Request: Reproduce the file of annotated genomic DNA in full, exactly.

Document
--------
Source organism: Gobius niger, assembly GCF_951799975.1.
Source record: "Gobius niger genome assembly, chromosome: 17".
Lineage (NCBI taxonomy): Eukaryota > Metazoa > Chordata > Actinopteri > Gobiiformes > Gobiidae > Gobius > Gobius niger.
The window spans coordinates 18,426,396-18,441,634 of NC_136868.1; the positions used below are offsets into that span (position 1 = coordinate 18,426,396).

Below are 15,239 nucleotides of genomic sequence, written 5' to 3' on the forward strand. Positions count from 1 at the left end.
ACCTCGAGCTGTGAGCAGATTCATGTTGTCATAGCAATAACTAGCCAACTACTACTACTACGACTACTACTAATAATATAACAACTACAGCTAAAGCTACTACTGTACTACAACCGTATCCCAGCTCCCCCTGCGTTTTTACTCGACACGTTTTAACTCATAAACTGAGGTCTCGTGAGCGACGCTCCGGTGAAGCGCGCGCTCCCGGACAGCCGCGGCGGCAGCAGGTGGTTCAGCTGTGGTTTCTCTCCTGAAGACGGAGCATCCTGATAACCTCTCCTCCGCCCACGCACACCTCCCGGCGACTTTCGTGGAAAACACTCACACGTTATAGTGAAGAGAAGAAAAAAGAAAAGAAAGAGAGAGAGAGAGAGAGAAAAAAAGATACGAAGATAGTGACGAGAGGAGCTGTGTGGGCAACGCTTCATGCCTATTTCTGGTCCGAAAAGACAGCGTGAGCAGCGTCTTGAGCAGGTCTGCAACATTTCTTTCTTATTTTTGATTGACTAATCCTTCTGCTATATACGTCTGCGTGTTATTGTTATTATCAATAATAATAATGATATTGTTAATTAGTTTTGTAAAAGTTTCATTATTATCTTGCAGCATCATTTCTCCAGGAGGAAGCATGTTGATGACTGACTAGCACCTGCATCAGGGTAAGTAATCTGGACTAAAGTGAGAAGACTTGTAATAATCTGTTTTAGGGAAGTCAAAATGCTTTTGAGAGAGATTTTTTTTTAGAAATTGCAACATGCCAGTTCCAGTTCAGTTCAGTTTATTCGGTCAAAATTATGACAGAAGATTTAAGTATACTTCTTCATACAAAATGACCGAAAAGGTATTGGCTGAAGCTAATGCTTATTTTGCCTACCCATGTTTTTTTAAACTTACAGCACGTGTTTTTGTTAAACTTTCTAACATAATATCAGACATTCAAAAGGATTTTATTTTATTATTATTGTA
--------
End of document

Source organism: Gobius niger, assembly GCF_951799975.1.
Source record: "Gobius niger genome assembly, chromosome: 17".
Lineage (NCBI taxonomy): Eukaryota > Metazoa > Chordata > Actinopteri > Gobiiformes > Gobiidae > Gobius > Gobius niger.
The window spans coordinates 18,426,396-18,441,634 of NC_136868.1; the positions used below are offsets into that span (position 1 = coordinate 18,426,396).

Below are 15,239 nucleotides of genomic sequence, written 5' to 3' on the forward strand. Positions count from 1 at the left end.
ACCTCGAGCTGTGAGCAGATTCATGTTGTCATAGCAATAACTAGCCAACTACTACTACTACGACTACTACTAATAATATAACAACTACAGCTAAAGCTACTACTGTACTACAACCGTATCCCAGCTCCCCCTGCGTTTTTACTCGACACGTTTTAACTCATAAACTGAGGTCTCGTGAGCGACGCTCCGGTGAAGCGCGCGCTCCCGGACAGCCGCGGCGGCAGCAGGTGGTTCAGCTGTGGTTTCTCTCCTGAAGACGGAGCATCCTGATAACCTCTCCTCCGCCCACGCACACCTCCCGGCGACTTTCGTGGAAAACACTCACACGTTATAGTGAAGAGAAGAAAAAAGAAAAGAAAGAGAGAGAGAGAGAGAGAAAAAAAGATACGAAGATAGTGACGAGAGGAGCTGTGTGGGCAACGCTTCATGCCTATTTCTGGTCCGAAAAGACAGCGTGAGCAGCGTCTTGAGCAGGTCTGCAACATTTCTTTCTTATTTTTGATTGACTAATCCTTCTGCTATATACGTCTGCGTGTTATTGTTATTATCAATAATAATAATGATATTGTTAATTAGTTTTGTAAAAGTTTCATTATTATCTTGCAGCATCATTTCTCCAGGAGGAAGCATGTTGATGACTGACTAGCACCTGCATCAGGGTAAGTAATCTGGACTAAAGTGAGAAGACTTGTAATAATCTGTTTTAGGGAAGTCAAAATGCTTTTGAGAGAGATTTTTTTTTAGAAATTGCAACATGCCAGTTCCAGTTCAGTTCAGTTTATTCGGTCAAAATTATGACAGAAGATTTAAGTATACTTCTTCATACAAAATGACCGAAAAGGTATTGGCTGAAGCTAATGCTTATTTTGCCTACCCATGTTTTTTTAAACTTACAGCACGTGTTTTTGTTAAACTTTCTAACATAATATCAGACATTCAAAAGGATTTTATTTTATTATTATTGTA